Standards & Guidelines
CAA Advocacy Policy
Adopted by the Board of Directors – October 27, 2019
Purpose and Scope
This Advocacy Policy sets forth 1) guidelines for CAA’s involvement in advocacy, whether at the local, state, federal or international levels; and 2) the procedures for determining how, when, and to what extent CAA should become so involved. CAA’s goal is to serve its members by providing them with access to resources, information, and support regarding issues of concern to them, raising their awareness and motivating them to take action. Issues of concern are considered in relation to the Association’s mission, vision, and values statements. The Association defines inclusion as a collaborative work-in-progress and encourages all CAA constituents to embrace and adopt the ongoing practice of inclusion while advancing art and design, as set forth in the Association’s “Values Statement on Diversity and Inclusion.”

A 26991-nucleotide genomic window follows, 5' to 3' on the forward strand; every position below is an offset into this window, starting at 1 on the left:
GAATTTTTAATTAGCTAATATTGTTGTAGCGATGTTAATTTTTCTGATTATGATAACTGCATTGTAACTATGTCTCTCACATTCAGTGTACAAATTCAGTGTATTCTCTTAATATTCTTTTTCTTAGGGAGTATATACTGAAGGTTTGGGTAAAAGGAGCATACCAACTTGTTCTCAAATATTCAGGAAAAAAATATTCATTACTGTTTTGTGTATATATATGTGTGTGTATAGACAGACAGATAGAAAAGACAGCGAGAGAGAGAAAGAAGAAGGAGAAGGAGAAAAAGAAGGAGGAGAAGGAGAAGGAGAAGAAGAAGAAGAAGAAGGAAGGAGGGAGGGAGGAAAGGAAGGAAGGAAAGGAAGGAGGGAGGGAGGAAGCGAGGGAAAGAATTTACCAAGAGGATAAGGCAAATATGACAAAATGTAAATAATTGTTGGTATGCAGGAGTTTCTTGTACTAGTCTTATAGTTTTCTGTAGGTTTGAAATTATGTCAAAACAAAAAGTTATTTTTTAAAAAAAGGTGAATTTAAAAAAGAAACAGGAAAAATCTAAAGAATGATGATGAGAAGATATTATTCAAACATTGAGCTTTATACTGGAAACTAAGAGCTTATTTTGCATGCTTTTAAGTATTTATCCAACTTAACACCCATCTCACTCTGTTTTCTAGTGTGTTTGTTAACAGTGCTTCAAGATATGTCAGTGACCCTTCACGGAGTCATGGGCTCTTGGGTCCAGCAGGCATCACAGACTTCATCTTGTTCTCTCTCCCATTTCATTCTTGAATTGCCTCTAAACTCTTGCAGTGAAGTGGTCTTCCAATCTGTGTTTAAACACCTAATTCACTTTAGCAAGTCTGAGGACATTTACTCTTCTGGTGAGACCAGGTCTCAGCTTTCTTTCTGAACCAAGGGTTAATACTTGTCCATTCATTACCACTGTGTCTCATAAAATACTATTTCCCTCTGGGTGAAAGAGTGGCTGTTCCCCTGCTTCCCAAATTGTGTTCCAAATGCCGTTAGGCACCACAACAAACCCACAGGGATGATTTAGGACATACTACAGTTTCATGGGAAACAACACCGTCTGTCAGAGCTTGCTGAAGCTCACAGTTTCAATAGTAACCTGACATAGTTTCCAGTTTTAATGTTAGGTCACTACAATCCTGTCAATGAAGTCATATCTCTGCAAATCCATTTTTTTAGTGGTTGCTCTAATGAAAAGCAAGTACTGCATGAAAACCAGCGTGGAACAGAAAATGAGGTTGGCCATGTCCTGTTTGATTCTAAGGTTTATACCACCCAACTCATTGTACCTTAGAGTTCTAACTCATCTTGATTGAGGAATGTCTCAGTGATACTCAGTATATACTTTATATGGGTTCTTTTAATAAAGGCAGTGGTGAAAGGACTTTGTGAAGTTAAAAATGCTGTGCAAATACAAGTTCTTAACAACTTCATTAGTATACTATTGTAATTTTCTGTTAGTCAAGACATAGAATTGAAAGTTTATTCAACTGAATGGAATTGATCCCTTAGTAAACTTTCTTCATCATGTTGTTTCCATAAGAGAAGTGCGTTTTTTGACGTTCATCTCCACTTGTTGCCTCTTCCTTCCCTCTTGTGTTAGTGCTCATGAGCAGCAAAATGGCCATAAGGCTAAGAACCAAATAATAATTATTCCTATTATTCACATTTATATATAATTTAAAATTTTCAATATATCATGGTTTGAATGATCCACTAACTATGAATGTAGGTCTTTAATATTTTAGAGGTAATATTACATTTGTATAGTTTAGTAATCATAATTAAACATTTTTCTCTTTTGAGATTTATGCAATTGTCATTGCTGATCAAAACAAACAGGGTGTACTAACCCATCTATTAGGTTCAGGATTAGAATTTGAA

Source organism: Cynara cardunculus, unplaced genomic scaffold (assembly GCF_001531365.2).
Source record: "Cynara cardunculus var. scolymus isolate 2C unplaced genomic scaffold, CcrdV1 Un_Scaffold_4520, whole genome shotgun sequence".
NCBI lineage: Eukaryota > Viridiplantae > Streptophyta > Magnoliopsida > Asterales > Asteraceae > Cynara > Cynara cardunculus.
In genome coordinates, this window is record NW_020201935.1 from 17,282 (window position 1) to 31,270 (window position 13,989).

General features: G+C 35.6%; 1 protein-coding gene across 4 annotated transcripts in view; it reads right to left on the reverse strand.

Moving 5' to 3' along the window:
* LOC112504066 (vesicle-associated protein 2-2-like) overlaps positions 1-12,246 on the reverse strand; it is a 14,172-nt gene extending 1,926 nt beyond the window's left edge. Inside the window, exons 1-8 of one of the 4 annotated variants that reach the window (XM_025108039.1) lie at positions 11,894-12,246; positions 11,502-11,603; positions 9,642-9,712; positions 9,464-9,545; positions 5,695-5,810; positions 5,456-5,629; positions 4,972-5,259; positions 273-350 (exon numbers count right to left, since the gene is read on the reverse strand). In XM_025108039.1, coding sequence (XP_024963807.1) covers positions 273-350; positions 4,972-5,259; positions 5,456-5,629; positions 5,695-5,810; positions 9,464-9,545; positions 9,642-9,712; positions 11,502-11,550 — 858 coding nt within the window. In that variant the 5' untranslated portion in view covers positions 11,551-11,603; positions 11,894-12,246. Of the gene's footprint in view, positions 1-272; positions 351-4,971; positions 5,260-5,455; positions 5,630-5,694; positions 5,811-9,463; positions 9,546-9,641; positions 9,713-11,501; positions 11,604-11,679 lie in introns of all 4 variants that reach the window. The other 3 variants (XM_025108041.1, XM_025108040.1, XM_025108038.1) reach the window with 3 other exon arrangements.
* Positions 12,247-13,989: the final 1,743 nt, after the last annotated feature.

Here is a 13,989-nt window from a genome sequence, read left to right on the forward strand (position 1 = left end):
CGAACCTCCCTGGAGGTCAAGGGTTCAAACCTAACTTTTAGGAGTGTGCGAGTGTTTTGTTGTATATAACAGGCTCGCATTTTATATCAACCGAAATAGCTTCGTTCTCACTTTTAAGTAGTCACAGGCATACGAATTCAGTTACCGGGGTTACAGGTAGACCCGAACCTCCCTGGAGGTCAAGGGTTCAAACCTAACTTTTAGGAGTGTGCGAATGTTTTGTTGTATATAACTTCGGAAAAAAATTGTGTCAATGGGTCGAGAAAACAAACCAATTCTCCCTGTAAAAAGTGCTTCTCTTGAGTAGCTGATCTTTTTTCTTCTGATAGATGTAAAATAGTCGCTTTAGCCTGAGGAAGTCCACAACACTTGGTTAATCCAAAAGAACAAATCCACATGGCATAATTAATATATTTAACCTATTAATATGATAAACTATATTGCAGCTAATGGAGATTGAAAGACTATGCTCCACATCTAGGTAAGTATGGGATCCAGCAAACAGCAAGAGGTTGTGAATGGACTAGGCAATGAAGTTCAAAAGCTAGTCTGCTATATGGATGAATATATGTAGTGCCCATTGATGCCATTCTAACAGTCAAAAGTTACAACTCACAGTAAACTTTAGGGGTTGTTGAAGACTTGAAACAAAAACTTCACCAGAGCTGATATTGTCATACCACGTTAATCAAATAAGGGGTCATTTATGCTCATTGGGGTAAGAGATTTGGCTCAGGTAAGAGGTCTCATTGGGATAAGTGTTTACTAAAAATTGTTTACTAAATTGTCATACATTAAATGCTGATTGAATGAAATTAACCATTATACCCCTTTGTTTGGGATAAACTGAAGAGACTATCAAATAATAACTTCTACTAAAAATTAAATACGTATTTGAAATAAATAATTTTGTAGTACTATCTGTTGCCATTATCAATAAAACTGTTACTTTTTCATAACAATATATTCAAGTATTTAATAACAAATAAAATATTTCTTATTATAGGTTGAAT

CAA recognizes that its members have a diverse set of interests, philosophies, backgrounds and beliefs. As CAA members, they have in common their commitment to support the visual arts and humanities, to promote professional ethics and standards and to address issues that may arise in their various workplace environments.
Accordingly, CAA’s interests necessarily focus on a particular set of issues in alignment with the Association’s mission, vision and values statements:
- Government funding for the arts and humanities
- Freedom of expression and censorship
- Intellectual property rights, such as copyright
- Conservation of the artistic integrity of public spaces
- Higher education, including the promotion and use of technologies such as communications to facilitate distance learning
- Philanthropy for the arts and humanities
- Tax policy, as it affects CAA members
- Public awareness and institutional recognition regarding the value and importance of humanities scholarship and visual arts and design education within the academy and beyond it;
- Regularly addressing the changing workforce conditions in academic and cultural institutions, including the trajectory of adjunct faculty unionization, faculty salary levels and benefit negotiations with administrators, and the practices of unpaid student internships;